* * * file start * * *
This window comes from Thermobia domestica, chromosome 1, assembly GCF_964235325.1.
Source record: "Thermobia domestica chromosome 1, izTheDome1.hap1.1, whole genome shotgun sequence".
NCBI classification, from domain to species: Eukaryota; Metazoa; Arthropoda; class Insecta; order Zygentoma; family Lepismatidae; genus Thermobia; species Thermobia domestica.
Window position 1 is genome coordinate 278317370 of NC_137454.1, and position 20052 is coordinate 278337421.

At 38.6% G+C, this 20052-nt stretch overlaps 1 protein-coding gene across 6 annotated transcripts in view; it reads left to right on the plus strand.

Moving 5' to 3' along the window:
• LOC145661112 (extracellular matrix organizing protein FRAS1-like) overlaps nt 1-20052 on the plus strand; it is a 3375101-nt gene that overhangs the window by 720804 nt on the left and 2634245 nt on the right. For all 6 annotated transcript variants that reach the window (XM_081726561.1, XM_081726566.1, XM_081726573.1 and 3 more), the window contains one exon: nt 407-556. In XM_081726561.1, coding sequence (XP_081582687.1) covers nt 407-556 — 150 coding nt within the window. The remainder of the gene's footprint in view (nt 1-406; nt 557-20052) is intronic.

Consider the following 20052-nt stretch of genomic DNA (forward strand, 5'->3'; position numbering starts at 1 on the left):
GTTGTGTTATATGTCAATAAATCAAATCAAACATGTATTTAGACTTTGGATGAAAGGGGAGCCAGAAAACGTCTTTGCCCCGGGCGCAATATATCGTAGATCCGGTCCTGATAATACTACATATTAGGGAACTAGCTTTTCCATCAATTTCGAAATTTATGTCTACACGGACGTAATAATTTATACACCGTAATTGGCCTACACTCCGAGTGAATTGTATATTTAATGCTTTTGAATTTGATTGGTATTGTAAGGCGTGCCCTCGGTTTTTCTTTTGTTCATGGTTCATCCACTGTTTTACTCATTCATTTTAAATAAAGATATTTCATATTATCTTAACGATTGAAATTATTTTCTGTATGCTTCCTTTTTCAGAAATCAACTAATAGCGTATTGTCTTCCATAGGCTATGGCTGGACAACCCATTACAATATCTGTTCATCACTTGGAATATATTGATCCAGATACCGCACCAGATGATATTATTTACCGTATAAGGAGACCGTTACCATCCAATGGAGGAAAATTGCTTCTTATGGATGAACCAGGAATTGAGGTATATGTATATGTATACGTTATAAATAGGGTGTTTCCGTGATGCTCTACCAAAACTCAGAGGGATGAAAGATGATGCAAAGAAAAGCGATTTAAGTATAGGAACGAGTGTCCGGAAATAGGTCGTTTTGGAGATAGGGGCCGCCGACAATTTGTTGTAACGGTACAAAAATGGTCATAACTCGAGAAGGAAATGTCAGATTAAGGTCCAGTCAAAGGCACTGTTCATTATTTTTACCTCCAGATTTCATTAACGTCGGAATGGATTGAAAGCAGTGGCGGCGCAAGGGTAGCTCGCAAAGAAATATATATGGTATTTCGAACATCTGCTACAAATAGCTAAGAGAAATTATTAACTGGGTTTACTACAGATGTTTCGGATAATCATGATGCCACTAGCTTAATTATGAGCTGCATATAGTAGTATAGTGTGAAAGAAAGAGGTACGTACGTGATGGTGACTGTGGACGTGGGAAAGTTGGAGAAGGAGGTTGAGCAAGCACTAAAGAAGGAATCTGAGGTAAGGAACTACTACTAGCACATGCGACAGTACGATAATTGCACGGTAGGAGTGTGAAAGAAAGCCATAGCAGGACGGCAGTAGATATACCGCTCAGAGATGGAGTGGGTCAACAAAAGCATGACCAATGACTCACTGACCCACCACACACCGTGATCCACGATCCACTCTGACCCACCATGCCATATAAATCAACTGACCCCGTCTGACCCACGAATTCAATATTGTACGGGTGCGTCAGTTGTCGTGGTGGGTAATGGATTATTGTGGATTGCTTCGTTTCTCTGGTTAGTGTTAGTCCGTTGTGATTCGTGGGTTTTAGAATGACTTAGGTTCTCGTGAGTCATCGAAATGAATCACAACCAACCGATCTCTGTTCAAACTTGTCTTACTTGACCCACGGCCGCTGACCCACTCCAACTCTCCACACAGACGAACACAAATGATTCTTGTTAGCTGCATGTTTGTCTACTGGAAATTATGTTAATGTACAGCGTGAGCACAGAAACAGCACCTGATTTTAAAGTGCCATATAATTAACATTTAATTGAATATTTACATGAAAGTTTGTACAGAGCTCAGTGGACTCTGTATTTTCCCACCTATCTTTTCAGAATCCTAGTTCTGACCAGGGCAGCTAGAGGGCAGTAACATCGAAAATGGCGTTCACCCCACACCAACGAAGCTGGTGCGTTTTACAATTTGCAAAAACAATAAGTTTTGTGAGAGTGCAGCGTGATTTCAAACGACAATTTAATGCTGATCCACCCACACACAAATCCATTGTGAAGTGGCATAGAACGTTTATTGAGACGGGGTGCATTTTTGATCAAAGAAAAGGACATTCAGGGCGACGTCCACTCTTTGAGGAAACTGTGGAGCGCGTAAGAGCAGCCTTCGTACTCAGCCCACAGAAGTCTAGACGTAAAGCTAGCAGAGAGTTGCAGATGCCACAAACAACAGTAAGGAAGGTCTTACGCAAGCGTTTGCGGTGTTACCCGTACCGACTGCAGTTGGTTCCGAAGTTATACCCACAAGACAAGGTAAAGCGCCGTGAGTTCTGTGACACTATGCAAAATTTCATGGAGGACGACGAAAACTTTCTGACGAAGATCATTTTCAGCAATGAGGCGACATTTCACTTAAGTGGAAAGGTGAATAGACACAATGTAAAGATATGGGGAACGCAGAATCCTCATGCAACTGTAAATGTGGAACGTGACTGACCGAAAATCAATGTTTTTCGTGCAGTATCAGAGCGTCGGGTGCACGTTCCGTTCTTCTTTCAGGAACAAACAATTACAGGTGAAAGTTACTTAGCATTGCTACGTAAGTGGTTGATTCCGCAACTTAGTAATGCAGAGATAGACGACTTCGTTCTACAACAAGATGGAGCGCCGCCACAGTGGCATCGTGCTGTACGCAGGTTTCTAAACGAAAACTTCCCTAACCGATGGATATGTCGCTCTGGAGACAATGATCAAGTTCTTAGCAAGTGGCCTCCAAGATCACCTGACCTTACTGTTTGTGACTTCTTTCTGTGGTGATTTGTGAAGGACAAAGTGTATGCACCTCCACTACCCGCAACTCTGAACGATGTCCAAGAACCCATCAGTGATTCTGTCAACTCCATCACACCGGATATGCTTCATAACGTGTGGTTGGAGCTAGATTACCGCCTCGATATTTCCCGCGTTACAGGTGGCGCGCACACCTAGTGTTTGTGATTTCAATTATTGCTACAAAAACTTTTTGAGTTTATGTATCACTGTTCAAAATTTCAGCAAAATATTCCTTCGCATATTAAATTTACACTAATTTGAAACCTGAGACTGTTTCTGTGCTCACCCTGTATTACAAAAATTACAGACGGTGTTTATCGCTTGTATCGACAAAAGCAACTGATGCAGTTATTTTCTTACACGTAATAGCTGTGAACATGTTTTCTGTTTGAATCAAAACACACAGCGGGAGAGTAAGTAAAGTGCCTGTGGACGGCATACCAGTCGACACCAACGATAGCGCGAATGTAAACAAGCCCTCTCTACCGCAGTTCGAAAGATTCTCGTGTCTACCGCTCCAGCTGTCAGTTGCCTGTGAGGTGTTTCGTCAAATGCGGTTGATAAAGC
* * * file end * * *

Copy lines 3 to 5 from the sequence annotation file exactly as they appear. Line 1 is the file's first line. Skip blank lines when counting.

NCBI classification, from domain to species: Eukaryota; Metazoa; Arthropoda; class Insecta; order Zygentoma; family Lepismatidae; genus Thermobia; species Thermobia domestica.
Window position 1 is genome coordinate 278317370 of NC_137454.1, and position 20052 is coordinate 278337421.

At 38.6% G+C, this 20052-nt stretch overlaps 1 protein-coding gene across 6 annotated transcripts in view; it reads left to right on the plus strand.